During the 1830s and 1840s, romantic socialists in France wrote about three subjugated groups in the French empire: metropolitan workers, slaves in the Caribbean and Indian Ocean colonies, and Algerian civilians. Although these three groups ostensibly shared similar conditions of deprivation and violent treatment at the hands of the French state, socialists depicted them in importantly different terms, with the effect of humanizing workers and slaves, while dehumanizing the Algerians suffering French conquest and colonization. This article explores these presentations and examines the way they worked together to champion the socialist priority, the emergent working classes of the July Monarchy, and to indirectly endorse the settler colonial project in Algeria.
Claudia Mitchell and Jacqueline Reid-Walsh
In this, our second issue of Girlhood Studies: An Interdisciplinary Journal (GHS), we continue our work out of respect for, and in memory of, our founding co-editor, Jackie Kirk, who was killed in Afghanistan earlier in 2008 while she was carrying out her work in girls’ education in conflict zones. We carry on with the belief that we all shared from the beginning about the need to respect girls, to study girl culture on its own terms and to keep in mind the importance of further developing the interdisciplinary field of girlhood studies.
Responding to Hugo Slim’s critique, John Dunn defends his notion of the “Epoch of Revolution.” The response advances that this protracted epoch was defined by the unique way in which the category of revolution itself defined key possibilities for collective political, social, and economic transformation. In doing so, Dunn argues, this category transformed the conditions of political action across a large part of the world. Dunn classifies Slim’s cases as instances of rebellion that, though significant and important, do not share the teleological character of revolution.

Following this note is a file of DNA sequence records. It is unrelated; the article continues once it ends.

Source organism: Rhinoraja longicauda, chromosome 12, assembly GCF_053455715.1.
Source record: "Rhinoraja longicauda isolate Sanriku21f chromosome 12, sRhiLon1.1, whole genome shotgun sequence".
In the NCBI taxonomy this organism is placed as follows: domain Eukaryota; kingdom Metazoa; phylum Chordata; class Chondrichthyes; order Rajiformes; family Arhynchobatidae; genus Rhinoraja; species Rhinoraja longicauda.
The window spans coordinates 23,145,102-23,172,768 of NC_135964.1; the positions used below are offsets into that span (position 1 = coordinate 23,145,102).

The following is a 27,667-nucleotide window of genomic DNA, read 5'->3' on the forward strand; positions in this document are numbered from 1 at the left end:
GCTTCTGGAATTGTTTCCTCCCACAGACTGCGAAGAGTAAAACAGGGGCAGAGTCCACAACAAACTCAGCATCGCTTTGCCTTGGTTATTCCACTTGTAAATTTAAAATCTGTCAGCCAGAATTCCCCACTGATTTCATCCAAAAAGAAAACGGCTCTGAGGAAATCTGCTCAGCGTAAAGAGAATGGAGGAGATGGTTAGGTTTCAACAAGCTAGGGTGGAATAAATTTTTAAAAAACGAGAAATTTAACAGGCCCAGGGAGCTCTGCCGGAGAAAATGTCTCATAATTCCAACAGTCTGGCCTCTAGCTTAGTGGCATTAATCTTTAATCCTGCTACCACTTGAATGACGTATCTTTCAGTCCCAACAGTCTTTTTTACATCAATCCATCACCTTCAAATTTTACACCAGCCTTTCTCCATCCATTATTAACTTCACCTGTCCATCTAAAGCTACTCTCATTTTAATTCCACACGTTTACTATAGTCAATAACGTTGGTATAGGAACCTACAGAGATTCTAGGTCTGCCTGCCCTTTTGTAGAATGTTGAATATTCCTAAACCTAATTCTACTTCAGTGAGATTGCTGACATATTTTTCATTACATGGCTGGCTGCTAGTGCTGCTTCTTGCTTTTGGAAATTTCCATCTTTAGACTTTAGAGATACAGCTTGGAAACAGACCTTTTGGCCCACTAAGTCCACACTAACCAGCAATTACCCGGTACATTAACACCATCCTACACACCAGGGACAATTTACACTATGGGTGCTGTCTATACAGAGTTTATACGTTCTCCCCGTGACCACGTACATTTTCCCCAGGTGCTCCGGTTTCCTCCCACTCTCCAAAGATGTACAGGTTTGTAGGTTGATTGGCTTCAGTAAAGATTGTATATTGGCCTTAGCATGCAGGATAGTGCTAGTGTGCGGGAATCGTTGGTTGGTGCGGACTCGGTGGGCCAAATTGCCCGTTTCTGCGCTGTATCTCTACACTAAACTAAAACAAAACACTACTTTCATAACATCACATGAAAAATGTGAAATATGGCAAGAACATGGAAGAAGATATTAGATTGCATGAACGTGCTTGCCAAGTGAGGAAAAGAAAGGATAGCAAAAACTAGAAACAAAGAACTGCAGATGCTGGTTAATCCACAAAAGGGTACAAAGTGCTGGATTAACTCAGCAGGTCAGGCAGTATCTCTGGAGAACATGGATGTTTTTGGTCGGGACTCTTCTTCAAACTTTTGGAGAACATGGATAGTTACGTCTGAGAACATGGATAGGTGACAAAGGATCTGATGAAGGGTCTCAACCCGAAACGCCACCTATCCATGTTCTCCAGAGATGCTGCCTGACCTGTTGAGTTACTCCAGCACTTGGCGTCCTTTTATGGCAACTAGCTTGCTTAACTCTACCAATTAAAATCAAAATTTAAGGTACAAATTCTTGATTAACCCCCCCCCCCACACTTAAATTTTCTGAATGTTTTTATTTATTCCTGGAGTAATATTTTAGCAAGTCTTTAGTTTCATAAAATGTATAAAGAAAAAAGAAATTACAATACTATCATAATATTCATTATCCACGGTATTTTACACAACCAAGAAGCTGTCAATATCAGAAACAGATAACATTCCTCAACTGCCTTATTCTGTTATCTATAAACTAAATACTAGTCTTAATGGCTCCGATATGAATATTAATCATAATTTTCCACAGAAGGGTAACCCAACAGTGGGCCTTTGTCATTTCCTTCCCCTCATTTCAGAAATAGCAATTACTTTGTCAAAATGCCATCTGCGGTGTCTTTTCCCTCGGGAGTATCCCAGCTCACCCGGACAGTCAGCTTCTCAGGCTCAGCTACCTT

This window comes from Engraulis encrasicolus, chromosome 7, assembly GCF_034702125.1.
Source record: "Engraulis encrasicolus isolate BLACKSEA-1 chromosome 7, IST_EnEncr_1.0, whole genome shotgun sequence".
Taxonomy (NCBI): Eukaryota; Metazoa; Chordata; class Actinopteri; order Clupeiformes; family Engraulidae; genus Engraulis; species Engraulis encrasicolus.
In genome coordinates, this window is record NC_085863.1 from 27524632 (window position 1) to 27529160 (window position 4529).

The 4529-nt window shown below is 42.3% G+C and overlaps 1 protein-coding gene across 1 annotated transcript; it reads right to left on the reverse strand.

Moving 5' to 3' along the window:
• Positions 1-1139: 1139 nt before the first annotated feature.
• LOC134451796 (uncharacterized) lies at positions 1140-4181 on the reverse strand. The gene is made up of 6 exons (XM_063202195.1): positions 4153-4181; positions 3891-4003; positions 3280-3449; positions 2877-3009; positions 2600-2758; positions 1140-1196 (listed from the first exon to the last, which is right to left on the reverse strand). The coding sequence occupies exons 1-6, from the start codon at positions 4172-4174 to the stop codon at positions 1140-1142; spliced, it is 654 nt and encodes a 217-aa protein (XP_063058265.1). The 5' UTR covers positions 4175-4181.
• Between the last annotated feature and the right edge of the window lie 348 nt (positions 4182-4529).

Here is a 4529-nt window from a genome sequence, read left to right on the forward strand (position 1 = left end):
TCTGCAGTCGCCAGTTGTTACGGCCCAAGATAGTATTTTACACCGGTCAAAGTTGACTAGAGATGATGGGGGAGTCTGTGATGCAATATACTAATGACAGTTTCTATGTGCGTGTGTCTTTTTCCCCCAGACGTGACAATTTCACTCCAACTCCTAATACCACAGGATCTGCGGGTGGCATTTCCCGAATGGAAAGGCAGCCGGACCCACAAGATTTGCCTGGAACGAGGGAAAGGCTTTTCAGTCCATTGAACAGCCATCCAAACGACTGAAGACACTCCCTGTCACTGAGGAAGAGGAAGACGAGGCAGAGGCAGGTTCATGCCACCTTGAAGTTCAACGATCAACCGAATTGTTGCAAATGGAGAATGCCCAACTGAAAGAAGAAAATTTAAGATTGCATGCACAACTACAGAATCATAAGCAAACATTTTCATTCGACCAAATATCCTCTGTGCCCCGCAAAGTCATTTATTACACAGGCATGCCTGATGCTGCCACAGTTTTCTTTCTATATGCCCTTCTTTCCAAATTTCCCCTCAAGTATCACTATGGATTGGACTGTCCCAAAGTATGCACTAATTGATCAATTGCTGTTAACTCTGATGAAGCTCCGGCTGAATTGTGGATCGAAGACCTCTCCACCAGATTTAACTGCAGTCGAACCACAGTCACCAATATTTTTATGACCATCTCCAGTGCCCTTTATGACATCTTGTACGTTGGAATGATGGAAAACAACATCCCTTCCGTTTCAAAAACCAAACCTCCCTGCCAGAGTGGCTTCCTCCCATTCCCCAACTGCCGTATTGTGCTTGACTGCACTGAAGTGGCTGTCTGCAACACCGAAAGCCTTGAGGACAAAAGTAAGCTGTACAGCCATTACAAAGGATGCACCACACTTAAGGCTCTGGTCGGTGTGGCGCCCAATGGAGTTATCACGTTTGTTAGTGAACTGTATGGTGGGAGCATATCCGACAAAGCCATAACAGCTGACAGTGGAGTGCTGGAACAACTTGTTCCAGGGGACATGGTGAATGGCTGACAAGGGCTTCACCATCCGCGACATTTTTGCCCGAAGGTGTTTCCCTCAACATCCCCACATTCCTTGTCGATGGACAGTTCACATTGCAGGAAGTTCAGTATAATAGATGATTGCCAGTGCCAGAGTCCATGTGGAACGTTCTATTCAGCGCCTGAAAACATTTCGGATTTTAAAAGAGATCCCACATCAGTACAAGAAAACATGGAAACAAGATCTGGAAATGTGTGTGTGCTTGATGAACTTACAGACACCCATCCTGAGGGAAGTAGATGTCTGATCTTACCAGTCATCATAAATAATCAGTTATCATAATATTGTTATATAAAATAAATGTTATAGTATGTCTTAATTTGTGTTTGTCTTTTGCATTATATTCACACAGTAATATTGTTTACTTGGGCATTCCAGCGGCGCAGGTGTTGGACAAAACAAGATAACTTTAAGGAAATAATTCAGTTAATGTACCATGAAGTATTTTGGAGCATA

Comprehending Subjectivity in Vietnam and Beyond
Tine M. Gammeltoft
In this article I explore how a ‘belonging’ perspective can contribute to anthropological reflections on subjectivity and agency. On the basis of two ethnographic cases from Vietnam, I show how people tend to find their bearings in existentially difficult situations by placing themselves within concrete communities of others. Distinguishing between intersubjective, territorial, and political forms of belonging, I discuss anthropological approaches to belonging practices, highlighting the shared analytical assumptions that have underpinned anthropological use of the concept. By placing mutuality and responsiveness at the center of attention, I show that a belonging perspective can help us to think more carefully about the complex ways in which freedom and constraint intertwine in human lives.
In this paper I examine the role of emotions in the initial development of self-awareness through intersubjective communication between mother and infant. I argue that the empirical evidence suggests that the infant's ability to communicate is initially an ability of the infant to share emotions with the mother. In section one I examine the biological foundations that allow infants from birth to interact with others of their own kind, focusing on the abilities which allow them to engage in emotional relationships with others. These include an infant's ability to express, share, and regulate emotions as well as her brain's ability to imitate the neuronal activity of another. In section two, I explore the fit between Sartre's phenomenologically-based account of intersubjectivity in Being and Nothingness and the accounts from psychology and neuroscience that I've examined in section one, focusing on his phenomenology of the Look and the emotional response he claims it elicits. In section three I examine the explanatory gap objection that Sartre among others could raise to my attempt to understand phenomenological accounts of human reality and scientific ones in light of each other. I don't have any final answer to this objection, but I offer some thoughts on why I think it's less of a problem than it might first appear to be.